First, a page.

Desperately Seeking Epic

By: B.N. Toler

You’re my father.

I don’t know much about you. I know your name is Paul James, you’re a thrill seeker, and once upon a time you did stunts and people called you ‘Epic.’

I’ve been told you don’t know about me. That it’s complicated.

But for me it’s simple.

Here’s the thing: I’m twelve years old . . . and I’m dying.

And as much as this could crush my mother, I have to meet you before I go.

In time, I’m sure she’ll understand. She’s still in love with you.

So, Epic, if you read this, please come back. You don’t have to be my dad. You don’t even have to tell me you love me or you’re sorry. Just come see me.

Patiently waiting, but running out of time,

Neena



The coffee mug in my hand crashes to the ground, cracking in half, the brown liquid splashing my bare legs.

“She didn’t,” I gasp.

Ignoring the sting from the coffee droplets dripping down my legs, I hustle to the counter where the small television is and turn up the volume. My favorite morning show, This World, This Morning, is on. The blonde news anchor, Veronica Marsh, sits across from her co-anchor, Brett Adams, a large screen behind them depicting a Craigslist ad titled: Desperately Seeking Epic.

“This,” Veronica swivels in her chair and motions to the screen, “just breaks my heart, Brett.”

“Mine, too,” Brett agrees. “This Craigslist ad was posted four days ago and has spread among social media like wildfire. This World, This Morning is working diligently to locate the author of this ad because we’d love nothing more than to help her find her father.”

“That’s right,” Veronica chimes in. “So if any of you know this young girl or a Paul James that goes by the name ‘Epic,’ go to our website and email us. And, Neena . . .” Cringing, I listen as Veronica says my daughter’s name, her tone full of intent, “If you’re watching this, we’d love to have you on the show.”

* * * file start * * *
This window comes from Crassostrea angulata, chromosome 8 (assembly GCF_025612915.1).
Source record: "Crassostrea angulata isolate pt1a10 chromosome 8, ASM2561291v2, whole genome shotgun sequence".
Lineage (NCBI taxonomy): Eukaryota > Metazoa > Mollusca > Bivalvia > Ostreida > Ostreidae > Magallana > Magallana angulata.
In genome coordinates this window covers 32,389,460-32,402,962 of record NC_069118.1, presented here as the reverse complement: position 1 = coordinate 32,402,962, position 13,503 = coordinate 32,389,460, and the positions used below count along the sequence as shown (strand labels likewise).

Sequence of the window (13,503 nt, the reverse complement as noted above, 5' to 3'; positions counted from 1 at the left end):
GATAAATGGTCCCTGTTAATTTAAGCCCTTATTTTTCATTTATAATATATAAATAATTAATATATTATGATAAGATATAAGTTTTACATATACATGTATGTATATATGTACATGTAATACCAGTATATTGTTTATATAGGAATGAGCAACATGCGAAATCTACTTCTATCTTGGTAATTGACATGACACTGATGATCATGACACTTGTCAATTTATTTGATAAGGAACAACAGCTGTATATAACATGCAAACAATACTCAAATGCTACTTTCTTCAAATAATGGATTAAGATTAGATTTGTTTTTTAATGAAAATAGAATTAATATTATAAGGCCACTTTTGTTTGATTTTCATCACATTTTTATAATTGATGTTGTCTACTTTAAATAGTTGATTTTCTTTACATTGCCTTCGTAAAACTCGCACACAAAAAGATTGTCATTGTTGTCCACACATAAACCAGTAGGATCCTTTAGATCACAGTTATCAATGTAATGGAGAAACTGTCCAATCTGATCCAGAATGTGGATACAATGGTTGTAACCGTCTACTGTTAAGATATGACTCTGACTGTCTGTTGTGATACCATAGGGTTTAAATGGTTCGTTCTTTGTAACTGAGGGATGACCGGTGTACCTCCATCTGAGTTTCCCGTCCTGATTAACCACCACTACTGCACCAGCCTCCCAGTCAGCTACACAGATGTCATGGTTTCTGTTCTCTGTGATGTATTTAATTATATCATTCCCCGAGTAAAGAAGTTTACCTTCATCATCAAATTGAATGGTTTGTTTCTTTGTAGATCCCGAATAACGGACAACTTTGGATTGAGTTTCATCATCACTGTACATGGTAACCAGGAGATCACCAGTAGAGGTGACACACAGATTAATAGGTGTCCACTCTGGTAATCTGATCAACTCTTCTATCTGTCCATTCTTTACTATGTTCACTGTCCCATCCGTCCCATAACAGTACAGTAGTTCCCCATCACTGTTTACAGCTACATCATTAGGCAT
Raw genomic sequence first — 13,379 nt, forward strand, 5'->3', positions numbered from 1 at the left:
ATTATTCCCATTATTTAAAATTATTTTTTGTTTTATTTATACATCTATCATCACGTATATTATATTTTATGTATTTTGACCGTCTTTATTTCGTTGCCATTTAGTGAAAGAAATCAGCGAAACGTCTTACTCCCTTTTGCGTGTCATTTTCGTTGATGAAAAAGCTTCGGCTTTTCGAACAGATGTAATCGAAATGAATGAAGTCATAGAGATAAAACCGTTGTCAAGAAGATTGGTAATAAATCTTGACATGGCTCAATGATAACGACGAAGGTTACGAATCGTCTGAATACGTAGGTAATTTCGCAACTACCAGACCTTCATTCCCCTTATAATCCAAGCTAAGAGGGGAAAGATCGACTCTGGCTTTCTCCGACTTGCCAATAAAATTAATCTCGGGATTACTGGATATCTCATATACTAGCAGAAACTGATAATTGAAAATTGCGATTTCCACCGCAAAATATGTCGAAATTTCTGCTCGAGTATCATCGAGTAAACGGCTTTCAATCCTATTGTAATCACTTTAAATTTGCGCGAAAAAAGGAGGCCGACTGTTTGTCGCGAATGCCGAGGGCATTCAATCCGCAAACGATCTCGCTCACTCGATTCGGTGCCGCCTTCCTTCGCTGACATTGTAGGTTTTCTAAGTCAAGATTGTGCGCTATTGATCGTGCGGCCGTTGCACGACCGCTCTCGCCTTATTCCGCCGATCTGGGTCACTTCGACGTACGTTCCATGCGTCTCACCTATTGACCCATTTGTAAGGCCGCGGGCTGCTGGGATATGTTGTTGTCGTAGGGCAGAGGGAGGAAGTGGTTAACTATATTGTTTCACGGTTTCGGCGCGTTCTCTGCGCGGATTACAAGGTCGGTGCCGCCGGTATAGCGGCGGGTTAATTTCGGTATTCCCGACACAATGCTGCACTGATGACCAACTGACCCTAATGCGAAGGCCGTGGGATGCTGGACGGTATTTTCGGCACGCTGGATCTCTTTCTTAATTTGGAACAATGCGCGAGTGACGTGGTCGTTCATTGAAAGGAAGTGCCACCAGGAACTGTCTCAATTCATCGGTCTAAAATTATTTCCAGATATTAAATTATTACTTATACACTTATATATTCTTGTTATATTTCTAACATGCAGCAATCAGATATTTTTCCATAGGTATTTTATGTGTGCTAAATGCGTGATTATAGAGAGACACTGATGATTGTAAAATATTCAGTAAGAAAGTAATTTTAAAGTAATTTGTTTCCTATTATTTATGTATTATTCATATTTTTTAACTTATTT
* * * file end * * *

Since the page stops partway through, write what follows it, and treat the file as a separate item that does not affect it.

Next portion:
Hitting the power button, I spin around with the intention of bolting up to Neena’s bedroom and giving her the verbal thrashing of her life, but I slip on the coffee I spilled two minutes prior, landing hard on my ass.

With a groan, I move slowly to my knees, attempting to pull myself up, but can’t seem to complete the task. I don’t do happily ever after echoes somewhere deep inside of me. Even the memory of those words is like a hard punch to the gut. From out of nowhere, a sob bubbles up and bursts free from my chest. How could she do this? And why wouldn’t she have asked me first? My body shakes as I continue to cry, the images of Paul flickering through my mind like a TV channel with poor reception; quick, and not nearly long enough to really understand. Which is Paul down to a T. You only ever get a taste, and it’s never enough.

I nearly jump out of my skin when someone lightly touches my shoulder. When I jerk my gaze up, Neena’s red and swollen eyes meet mine as she flops to her knees on the floor near me.

“Don’t,” I sniffle. “The floor is sticky and you’ll get your pajama pants wet. Please look out for pieces of my mug. I broke it.” And I point to where the mug lay in front of us.

She ignores me and sidles closer. “I’m so sorry, Mama,” she whimpers after a moment. I forget about the coffee and pull her in, hugging her tightly. I’m mad—mad as hell. But I can’t watch her unravel, not now, not when there’s so little time left. “I didn’t know they’d put it on a television show.”

“I know that, honey. But now it’s out there. They’ll find him.”

Pulling away, she wipes at her nose with her forearm. “But that’s a good thing.”

I exhale slowly as I stand, then bend down and help her to her feet. I have no way to explain how not good it is if they find him. She’s a hopeful child with this romanticized idea her biological father will meet her and fall in love. That’s extremely unlikely, and the last thing she needs is to have her father reject her on national television.

I don’t do babies and white picket fences.

I’ve only ever wanted to protect her. But maybe I can’t protect her anymore. She’s bright and loving, and extremely curious. And when it comes to Paul, it’s better to keep most things in the dark.

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